Great pics - as a mountain coward I think the GR20 is way beyond me but, ever since I flew over it on the way back from Africa, I've been fascinated by a country so completely covered by mountains - it's just wall to wall. I'm hoping to go there sometime with a friend of mine who has far more experience and has done quite a bit there...
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Re: Pensioners in Corsica

Postby gaffr » Fri Nov 06, 2009 10:17 am

Hello MC,
Get stuck in ....going to Corsica is a real experience.....you should have no problems there with your vast experience of the hills in GB. At several places during the traverse contact can be made with folks still practicing the transhumance method of rearing animals. The cheeses and dried meats that they have for sale are superb. Costs can be kept down if you carry tent and camping stuff.
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Re: Pensioners in Corsica

Postby Paul Webster » Fri Nov 06, 2009 10:36 am

Hmmm yes Coriscan cheese... Corsican charcuterie.... :thumbup: :P

I agree, Corsica is a fabulous walking destination (and an eating one too). We did bits of the GR20 combined with the Tra Mare i Monti and also another coastal walk in the southwest - and I'll admit to wimping out of one section of scrambling on the GR20 - we pondered it for a while, waited for two other walkers to come along and had almost built up courage when the other walkers very nearly fell off. I'll dig out a few pics when I get home - as you have already shown, the scenery is absolutely stunning. Still I think the GR20 may be MC's worst nightmare to be honest :shock: - but plenty of other superb walks.
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Re: Pensioners in Corsica

Postby Hewin » Fri Nov 06, 2009 11:34 pm

I've been looking into this and I'm considering attempting the whole route in a week (or less) in 2010. It looks awesome and will be great training for the alps later in the year.
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Re: Pensioners in Corsica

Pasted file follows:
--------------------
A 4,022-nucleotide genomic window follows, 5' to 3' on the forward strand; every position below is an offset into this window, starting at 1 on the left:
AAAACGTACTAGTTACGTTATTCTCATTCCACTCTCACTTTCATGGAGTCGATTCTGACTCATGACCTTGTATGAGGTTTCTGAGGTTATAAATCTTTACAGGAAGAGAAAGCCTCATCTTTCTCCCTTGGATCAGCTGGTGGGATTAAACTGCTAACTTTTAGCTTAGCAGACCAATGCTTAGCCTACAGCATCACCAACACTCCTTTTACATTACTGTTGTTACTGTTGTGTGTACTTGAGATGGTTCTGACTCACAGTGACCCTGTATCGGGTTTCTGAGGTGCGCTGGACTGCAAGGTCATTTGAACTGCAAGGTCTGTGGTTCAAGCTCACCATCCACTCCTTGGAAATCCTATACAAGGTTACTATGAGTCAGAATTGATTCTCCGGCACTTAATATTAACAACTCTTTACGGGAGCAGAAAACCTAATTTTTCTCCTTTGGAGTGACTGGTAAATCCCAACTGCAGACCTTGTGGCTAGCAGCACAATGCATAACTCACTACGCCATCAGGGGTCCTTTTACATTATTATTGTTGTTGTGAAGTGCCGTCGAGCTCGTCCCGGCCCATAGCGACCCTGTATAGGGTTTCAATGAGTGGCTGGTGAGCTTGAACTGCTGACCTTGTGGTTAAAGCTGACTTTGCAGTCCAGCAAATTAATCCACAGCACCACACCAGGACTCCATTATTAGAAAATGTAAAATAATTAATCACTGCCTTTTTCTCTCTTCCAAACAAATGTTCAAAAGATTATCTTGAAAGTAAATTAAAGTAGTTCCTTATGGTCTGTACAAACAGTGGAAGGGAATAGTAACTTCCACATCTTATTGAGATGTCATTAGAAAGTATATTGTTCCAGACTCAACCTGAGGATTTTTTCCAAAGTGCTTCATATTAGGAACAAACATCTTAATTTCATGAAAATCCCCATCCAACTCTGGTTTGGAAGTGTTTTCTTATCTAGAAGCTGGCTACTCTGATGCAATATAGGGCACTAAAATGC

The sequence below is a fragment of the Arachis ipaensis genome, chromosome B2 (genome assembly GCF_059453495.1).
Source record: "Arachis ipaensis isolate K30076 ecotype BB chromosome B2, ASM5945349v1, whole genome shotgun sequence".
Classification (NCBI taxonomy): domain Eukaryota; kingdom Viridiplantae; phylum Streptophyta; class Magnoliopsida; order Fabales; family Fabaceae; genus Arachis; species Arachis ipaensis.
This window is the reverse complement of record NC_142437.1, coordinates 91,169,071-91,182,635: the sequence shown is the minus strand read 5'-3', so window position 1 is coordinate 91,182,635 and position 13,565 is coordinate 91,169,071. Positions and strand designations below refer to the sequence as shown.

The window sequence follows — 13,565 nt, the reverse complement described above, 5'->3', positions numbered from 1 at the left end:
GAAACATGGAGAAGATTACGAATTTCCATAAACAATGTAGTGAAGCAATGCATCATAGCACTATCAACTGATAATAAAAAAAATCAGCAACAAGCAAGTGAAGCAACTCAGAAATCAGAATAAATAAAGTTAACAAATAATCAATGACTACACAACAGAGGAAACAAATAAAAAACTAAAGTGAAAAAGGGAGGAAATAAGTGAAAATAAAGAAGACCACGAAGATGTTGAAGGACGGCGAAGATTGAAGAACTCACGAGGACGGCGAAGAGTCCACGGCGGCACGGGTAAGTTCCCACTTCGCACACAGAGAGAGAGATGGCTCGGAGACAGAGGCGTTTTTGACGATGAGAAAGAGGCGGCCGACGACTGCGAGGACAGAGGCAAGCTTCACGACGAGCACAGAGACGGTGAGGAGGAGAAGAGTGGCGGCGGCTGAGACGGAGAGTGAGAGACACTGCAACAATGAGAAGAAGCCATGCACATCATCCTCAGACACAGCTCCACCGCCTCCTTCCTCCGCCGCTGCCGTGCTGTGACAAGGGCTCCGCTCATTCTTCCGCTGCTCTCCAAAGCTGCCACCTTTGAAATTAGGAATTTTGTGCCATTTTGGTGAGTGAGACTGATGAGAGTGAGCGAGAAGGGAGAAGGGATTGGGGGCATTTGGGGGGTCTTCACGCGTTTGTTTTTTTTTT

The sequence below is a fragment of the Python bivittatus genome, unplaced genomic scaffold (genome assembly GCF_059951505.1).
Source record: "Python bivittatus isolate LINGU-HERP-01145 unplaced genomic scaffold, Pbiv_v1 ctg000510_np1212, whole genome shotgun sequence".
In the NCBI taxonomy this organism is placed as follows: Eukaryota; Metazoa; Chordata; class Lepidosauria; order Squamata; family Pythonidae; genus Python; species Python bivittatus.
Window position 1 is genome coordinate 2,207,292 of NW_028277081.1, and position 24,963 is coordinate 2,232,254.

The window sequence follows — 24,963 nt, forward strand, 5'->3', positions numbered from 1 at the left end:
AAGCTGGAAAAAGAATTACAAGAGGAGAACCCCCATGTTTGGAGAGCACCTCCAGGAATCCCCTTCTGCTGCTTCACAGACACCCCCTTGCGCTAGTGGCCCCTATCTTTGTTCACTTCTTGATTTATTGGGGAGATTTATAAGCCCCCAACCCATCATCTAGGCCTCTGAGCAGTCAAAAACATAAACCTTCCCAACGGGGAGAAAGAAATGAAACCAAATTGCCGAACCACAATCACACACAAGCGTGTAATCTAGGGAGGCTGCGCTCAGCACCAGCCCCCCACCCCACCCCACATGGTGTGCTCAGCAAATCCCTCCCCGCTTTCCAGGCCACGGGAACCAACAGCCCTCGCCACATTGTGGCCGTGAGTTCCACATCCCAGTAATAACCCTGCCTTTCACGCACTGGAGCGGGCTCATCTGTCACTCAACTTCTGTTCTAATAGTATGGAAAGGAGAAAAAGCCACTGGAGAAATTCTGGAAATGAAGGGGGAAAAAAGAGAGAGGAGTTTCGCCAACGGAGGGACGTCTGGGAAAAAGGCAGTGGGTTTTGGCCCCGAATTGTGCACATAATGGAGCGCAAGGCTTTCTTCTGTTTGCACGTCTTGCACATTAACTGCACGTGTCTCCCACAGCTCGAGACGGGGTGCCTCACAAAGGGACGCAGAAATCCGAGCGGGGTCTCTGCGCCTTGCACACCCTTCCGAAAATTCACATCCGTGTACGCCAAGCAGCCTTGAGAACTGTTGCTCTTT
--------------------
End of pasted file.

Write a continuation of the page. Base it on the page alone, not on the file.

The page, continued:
Postby mountain coward » Sat Nov 07, 2009 2:08 am

I'll definitely be going at some stage... and I'll definitely be avoiding the GR20 - my very experienced friend says it's no place for me! :) Will be great to be able to camp and not take loadsa food 'cos you can buy it off the locals! Won't be for a few years though I don't think...

BTW - your name, 'Gaffr' is nearly Welsh for goat (gafr) - is that deliberate?
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Re: Pensioners in Corsica

Postby gaffr » Sat Nov 07, 2009 9:17 am

hello hewin,
You must be a very quick walker!....Corsican traverse in a week. Maybe you are a mountain runner but even speedy mountain runners would surely be slowed down by pack carrying.....but with modern very light equipment...who knows. We found, that when carrying big sacks with the camping stuff, the recommended 15 days for the 15 stages was about right for us. We even had a day without the packs when we took the wee train down to Ajaccio for a swim in the salt water and for some shopping. But we are septuagenarians and sexagenarians and time takes it's toll! If you are pressed for time why not split the journey into two visits...one of nine days for the northern part and another of six for the southern section of the route.

Reply to MC....yes old goat I may well be but maybe an adopted Scottish one. But probably Welsh ones are ok too.
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Re: Pensioners in Corsica

Postby mountain coward » Sat Nov 07, 2009 10:31 pm

gaffr wrote:But we are septuagenarians and sexagenarians and time takes it's toll!


So will all that sex! :lol: ... Ah - you mean one of you is 60+ - sorry :lol:

gaffr wrote:Reply to MC....yes old goat I may well be but maybe an adopted Scottish one. But probably Welsh ones are ok too.


All the wild ones I've met around the Nant Peris quarries are anyway! The only bad one I know is in the field next door to my house and she's so evil I call her 'Mendes' - she will charge and butt anything which moves and frequently corners and kills the hens!
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Re: Pensioners in Corsica

Postby gaffr » Sun Nov 08, 2009 10:08 am

hello MC,
Gosh......Mendes turns up in Wales...we thought that it, and the goat/ram thing, all went under the silts of the Nile delta according to Herodotus....just shows you that you can't trust historians!
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Re: Pensioners in Corsica

Postby Hewin » Sun Nov 08, 2009 5:43 pm

gaffr wrote:hello hewin,
You must be a very quick walker!....Corsican traverse in a week. Maybe you are a mountain runner but even speedy mountain runners would surely be slowed down by pack carrying.....but with modern very light equipment...who knows. We found, that when carrying big sacks with the camping stuff, the recommended 15 days for the 15 stages was about right for us. We even had a day without the packs when we took the wee train down to Ajaccio for a swim in the salt water and for some shopping. But we are septuagenarians and sexagenarians and time takes it's toll! If you are pressed for time why not split the journey into two visits...one of nine days for the northern part and another of six for the southern section of the route.

Reply to MC....yes old goat I may well be but maybe an adopted Scottish one. But probably Welsh ones are ok too.


I'm not in a rush, just like a challenge :D